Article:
Monday, May 28th, 2007

The most immediate concern of new dog owners is that of housebreaking the pet. In order to accomplish this task, the essential principle that the owner must recognize is that it is always the desire of the dog to please its master. Nothing can give the dog greater pleasure than to know that its actions have met with approval; nothing can cause the dog greater displeasure than to know that its behavior has called forth disapproval.

When the dog performs its functions properly, it should be rewarded by a profusion of endearing words, by petting, or even with a tidbit.

It must also be remembered that these expressions of approval or disapproval must be made immediately after the animal performs or is about to perform. If there is a delay of even a moment, the animal simply will not associate the praise or punishment with its natural functions, and will be at a complete loss to understand the favorable or unfavorable outbursts on the part of the owner. In any case, the owner must be rigidly consistent in his/her rewards in the housebreaking routine.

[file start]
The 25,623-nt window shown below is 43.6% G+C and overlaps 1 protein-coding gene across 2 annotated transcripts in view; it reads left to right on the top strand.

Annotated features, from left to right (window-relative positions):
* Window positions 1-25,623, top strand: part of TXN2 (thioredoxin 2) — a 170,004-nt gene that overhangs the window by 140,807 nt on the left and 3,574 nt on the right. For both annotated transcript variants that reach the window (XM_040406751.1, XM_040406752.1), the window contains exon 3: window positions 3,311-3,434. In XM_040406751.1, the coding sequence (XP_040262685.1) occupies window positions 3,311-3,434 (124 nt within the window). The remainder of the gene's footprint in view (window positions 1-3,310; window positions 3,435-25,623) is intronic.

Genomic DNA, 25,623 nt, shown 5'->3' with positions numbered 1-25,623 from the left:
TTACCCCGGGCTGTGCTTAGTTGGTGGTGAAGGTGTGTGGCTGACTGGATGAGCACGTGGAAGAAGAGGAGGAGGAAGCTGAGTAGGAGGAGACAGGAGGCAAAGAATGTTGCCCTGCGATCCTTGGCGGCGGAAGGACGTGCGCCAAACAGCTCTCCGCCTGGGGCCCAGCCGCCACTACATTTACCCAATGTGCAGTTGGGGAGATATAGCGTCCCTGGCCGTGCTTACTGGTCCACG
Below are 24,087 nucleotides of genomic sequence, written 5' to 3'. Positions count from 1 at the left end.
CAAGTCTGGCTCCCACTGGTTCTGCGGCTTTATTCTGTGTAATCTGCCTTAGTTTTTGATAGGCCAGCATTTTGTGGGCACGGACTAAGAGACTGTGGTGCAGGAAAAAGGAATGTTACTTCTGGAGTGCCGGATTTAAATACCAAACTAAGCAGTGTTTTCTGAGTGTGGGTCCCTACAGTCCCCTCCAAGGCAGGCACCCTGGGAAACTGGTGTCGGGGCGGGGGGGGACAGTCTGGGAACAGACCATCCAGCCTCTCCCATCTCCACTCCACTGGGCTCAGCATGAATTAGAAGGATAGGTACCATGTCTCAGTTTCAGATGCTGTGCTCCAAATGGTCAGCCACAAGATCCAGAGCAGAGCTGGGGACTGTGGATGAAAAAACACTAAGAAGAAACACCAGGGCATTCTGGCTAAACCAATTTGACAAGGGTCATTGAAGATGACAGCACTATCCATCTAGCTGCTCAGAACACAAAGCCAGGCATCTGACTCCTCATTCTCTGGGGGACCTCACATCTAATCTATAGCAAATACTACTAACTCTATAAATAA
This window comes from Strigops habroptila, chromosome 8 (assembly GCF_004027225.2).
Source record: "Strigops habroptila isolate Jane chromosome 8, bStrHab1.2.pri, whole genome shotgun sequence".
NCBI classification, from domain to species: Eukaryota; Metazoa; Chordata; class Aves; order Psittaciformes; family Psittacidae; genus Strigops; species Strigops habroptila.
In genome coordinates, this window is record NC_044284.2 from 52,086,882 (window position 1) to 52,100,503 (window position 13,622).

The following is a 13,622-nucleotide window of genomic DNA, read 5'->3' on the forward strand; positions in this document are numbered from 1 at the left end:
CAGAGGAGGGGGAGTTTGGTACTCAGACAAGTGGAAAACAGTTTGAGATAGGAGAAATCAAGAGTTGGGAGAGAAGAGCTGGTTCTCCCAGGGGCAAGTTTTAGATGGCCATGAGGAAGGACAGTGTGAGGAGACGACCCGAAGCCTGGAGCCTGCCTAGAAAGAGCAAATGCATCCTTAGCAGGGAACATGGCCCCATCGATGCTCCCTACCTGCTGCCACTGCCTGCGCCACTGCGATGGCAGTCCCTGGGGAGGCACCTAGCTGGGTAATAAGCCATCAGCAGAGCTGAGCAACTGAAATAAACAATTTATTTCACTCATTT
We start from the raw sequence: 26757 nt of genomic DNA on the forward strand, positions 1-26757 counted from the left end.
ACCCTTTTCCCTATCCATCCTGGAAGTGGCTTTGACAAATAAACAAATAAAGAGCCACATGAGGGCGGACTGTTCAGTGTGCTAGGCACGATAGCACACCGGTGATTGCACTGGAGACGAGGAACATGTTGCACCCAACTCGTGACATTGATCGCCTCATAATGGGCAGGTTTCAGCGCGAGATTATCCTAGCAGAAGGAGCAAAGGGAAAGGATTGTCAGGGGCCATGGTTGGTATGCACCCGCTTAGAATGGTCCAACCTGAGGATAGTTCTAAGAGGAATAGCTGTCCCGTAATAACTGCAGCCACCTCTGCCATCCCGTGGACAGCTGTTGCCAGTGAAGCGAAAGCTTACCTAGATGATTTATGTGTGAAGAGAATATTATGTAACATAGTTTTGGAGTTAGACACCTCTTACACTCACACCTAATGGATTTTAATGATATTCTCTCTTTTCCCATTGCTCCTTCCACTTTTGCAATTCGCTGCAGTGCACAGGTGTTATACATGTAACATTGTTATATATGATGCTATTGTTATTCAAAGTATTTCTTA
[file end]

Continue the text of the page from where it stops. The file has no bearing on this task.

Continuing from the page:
For the speed with which housebreaking will be accomplished depends on the owner’s diligence in maintaining that consistency. It must further be borne in mind that a dog does not have a human mentality; so a reasonable amount of patience in training will be required.

Very young puppies, say between the ages of six weeks to two months, are usually first broken to paper indoors. This is commonly accomplished by lifting the animal and placing it on paper as soon as any “danger signals” are noticed.

When the animal becomes strong enough and if the weather is agreeable, the animal is broken to the outside. With older pups, or with pups acquired during the warm seasons, it will save time to break the animal directly to the outside.

How to Housebreak Your Puppy

Friday, January 12th, 2007